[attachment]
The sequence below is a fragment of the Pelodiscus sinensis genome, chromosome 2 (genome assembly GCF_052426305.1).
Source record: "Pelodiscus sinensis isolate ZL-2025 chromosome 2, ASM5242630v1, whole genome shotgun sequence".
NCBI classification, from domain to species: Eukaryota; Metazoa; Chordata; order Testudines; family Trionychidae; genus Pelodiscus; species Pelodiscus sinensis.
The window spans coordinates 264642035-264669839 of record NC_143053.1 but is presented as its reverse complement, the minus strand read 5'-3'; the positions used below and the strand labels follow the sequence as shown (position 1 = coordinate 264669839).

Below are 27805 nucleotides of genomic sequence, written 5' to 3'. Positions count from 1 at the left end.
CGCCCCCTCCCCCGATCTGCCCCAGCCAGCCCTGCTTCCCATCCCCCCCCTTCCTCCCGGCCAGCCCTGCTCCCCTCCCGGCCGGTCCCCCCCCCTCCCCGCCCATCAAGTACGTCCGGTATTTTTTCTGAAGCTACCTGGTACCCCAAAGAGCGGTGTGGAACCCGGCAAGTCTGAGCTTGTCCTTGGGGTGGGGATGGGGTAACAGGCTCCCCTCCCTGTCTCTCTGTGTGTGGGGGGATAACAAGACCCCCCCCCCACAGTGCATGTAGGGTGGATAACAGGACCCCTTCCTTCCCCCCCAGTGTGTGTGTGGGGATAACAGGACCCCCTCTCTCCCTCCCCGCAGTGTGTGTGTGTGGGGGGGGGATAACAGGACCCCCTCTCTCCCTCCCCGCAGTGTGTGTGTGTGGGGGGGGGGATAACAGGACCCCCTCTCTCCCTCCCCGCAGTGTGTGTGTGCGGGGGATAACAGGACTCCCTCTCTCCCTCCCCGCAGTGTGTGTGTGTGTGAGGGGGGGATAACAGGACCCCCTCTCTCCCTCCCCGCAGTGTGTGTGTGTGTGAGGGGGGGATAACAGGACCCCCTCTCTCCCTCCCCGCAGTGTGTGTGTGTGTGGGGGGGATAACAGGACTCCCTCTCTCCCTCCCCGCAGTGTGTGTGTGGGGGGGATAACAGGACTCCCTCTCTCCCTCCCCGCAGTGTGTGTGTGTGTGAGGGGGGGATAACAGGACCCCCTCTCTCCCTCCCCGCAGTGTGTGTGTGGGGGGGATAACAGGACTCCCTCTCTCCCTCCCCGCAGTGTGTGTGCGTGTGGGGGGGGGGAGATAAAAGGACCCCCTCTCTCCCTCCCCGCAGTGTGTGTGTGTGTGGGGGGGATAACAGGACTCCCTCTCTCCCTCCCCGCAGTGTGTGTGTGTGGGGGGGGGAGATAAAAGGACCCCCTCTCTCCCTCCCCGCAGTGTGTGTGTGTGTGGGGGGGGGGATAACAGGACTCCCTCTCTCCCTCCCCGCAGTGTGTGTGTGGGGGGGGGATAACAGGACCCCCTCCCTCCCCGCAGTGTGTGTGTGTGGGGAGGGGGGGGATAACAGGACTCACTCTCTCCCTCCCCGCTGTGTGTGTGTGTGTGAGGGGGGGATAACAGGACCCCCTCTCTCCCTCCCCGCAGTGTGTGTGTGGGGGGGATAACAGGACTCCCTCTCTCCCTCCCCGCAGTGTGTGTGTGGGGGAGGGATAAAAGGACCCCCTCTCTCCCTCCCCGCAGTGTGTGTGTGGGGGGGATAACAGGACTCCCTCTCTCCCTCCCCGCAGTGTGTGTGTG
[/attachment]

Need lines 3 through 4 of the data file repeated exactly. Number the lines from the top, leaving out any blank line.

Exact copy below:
NCBI classification, from domain to species: Eukaryota; Metazoa; Chordata; order Testudines; family Trionychidae; genus Pelodiscus; species Pelodiscus sinensis.
The window spans coordinates 264642035-264669839 of record NC_143053.1 but is presented as its reverse complement, the minus strand read 5'-3'; the positions used below and the strand labels follow the sequence as shown (position 1 = coordinate 264669839).